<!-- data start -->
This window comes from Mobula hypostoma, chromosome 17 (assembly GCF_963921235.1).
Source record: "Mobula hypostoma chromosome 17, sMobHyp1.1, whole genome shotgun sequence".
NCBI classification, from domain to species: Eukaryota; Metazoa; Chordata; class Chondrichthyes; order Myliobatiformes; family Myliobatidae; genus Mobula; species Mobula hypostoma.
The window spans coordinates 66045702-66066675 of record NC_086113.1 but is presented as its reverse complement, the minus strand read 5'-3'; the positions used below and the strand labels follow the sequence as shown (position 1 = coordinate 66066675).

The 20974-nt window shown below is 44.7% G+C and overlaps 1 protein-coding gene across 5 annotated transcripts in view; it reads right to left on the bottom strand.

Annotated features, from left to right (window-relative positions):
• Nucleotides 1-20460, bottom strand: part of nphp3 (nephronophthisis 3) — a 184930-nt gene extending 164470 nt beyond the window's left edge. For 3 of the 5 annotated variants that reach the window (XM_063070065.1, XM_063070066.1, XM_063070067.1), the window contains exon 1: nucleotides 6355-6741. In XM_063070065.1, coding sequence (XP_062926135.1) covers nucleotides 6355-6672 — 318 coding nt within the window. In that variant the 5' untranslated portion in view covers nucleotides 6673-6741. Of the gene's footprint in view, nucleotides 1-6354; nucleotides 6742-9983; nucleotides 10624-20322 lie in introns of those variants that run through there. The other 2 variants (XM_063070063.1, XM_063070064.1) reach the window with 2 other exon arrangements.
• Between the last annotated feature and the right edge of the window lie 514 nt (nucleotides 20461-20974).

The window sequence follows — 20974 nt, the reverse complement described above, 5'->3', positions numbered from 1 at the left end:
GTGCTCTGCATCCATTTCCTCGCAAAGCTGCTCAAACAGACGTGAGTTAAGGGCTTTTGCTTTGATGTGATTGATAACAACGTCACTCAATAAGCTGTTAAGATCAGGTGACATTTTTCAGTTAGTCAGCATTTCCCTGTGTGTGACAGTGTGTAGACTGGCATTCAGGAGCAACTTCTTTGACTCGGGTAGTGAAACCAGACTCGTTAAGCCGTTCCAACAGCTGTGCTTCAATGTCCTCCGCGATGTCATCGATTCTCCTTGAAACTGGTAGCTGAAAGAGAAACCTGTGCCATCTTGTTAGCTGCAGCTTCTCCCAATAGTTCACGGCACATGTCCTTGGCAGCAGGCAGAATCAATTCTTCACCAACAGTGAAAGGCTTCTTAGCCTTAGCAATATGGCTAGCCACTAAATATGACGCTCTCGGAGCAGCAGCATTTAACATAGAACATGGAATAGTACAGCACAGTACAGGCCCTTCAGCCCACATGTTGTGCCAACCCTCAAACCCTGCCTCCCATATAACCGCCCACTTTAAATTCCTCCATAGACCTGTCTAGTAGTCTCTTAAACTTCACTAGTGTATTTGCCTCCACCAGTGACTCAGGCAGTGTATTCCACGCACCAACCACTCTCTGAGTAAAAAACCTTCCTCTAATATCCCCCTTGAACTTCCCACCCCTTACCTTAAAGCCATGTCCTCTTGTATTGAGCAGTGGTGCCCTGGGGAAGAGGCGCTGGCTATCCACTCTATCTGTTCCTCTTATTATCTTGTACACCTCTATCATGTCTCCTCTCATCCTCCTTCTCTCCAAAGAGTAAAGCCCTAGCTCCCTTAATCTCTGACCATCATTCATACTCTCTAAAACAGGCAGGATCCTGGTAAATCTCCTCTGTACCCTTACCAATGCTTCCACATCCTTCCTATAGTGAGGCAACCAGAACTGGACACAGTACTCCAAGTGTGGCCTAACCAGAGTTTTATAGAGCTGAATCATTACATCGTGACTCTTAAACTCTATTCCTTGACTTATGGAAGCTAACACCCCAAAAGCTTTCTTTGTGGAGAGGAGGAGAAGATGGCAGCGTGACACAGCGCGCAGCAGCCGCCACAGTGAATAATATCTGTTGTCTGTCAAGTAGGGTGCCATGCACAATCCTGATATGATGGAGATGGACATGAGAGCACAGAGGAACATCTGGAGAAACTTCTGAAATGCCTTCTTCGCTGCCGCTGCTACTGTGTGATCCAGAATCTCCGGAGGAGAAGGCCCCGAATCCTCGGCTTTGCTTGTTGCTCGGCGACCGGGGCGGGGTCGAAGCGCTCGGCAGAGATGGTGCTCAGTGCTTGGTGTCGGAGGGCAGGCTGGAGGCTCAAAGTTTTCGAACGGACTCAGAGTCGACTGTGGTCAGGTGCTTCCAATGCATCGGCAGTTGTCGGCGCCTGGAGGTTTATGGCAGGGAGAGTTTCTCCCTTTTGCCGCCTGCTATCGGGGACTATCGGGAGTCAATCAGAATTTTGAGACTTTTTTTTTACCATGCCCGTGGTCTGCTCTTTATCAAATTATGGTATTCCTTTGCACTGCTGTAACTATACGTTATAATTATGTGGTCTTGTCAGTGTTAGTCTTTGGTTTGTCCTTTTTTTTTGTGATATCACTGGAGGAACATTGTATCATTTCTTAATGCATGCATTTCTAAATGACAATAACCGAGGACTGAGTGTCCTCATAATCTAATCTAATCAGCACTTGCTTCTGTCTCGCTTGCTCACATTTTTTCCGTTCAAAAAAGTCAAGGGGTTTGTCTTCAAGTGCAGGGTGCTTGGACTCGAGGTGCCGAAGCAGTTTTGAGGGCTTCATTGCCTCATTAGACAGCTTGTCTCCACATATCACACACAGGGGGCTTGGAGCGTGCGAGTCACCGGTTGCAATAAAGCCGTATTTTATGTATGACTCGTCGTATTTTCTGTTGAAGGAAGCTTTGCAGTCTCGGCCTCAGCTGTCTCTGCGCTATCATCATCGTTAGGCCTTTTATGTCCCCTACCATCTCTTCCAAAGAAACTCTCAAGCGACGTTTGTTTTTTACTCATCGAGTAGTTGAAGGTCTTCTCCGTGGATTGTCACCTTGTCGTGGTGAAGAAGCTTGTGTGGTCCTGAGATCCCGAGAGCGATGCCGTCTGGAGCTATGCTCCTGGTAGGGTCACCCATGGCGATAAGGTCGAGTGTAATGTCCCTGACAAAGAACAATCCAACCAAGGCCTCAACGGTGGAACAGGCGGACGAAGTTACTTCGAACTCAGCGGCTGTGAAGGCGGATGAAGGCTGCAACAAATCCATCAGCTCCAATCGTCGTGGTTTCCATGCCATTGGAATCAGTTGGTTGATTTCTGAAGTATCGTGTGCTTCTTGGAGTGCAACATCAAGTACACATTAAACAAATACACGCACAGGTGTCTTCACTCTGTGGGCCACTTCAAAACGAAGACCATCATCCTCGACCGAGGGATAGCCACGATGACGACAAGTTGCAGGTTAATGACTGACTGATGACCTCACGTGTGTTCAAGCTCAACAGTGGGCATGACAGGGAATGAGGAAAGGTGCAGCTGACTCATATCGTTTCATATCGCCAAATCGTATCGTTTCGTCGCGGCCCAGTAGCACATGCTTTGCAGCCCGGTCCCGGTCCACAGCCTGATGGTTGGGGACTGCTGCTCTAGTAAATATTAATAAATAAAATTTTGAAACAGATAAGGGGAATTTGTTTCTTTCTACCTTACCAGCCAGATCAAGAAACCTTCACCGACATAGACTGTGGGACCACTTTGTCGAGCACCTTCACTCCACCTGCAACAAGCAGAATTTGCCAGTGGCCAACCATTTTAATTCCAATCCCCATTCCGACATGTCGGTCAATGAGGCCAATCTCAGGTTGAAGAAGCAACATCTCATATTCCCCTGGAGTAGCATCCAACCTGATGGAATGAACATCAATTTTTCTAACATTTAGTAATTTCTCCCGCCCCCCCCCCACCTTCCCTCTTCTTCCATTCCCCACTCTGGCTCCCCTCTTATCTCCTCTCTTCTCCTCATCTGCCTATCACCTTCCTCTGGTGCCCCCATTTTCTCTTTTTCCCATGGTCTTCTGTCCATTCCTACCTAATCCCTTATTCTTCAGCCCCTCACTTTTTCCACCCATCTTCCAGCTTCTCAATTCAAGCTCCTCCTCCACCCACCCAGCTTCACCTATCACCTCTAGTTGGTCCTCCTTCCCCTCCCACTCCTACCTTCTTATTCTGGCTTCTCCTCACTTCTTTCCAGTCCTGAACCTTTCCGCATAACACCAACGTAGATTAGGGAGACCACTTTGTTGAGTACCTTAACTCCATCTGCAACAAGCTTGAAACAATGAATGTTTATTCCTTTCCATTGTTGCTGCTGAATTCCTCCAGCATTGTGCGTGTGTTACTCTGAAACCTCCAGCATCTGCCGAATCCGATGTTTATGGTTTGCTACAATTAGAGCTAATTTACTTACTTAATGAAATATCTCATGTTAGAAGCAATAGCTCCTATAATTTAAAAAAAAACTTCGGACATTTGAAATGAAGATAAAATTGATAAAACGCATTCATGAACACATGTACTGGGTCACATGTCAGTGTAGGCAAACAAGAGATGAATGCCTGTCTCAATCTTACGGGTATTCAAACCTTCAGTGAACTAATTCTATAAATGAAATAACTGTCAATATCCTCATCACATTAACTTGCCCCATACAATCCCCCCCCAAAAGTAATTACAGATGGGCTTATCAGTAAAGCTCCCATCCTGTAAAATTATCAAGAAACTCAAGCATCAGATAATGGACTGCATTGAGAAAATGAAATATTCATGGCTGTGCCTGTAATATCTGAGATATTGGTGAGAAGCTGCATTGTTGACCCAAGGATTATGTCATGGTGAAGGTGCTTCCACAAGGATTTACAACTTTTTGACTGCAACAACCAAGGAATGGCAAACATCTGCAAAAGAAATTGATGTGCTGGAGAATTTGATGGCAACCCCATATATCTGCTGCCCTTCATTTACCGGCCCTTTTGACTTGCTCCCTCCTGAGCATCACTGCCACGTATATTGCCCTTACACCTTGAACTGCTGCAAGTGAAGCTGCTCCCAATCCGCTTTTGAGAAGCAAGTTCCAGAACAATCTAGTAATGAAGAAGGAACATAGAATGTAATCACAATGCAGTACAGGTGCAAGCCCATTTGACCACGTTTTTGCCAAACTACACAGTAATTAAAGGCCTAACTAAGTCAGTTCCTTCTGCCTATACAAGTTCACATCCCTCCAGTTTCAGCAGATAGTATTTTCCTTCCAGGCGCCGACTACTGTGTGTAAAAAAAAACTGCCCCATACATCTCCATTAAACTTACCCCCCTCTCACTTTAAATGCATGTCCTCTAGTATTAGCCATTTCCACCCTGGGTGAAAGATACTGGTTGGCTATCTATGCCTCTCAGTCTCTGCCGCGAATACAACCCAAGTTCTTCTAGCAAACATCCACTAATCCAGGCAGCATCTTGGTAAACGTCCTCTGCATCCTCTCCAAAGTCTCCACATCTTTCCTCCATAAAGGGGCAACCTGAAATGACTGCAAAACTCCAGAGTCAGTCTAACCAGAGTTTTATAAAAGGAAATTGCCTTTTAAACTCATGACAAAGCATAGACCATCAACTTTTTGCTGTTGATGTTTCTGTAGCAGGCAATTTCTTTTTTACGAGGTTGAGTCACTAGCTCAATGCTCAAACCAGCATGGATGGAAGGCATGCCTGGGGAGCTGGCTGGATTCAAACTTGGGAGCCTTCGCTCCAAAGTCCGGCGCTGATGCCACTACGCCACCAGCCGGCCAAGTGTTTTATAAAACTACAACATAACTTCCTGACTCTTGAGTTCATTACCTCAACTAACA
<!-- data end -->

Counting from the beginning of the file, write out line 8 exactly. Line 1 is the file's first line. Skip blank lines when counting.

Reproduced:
• Between the last annotated feature and the right edge of the window lie 514 nt (nucleotides 20461-20974).